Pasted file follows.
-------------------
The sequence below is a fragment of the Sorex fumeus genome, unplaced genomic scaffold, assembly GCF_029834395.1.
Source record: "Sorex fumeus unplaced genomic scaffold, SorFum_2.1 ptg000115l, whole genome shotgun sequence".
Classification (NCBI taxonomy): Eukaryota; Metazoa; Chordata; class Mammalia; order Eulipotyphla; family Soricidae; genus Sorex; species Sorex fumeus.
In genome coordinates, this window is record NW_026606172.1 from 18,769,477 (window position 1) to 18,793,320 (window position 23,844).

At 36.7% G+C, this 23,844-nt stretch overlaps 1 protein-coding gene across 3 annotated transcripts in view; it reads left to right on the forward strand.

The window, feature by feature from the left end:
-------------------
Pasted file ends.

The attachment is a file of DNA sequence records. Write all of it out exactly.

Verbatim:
The sequence below is a fragment of the Sorex fumeus genome, unplaced genomic scaffold, assembly GCF_029834395.1.
Source record: "Sorex fumeus unplaced genomic scaffold, SorFum_2.1 ptg000115l, whole genome shotgun sequence".
Classification (NCBI taxonomy): Eukaryota; Metazoa; Chordata; class Mammalia; order Eulipotyphla; family Soricidae; genus Sorex; species Sorex fumeus.
In genome coordinates, this window is record NW_026606172.1 from 18,769,477 (window position 1) to 18,793,320 (window position 23,844).

At 36.7% G+C, this 23,844-nt stretch overlaps 1 protein-coding gene across 3 annotated transcripts in view; it reads left to right on the forward strand.

The window, feature by feature from the left end: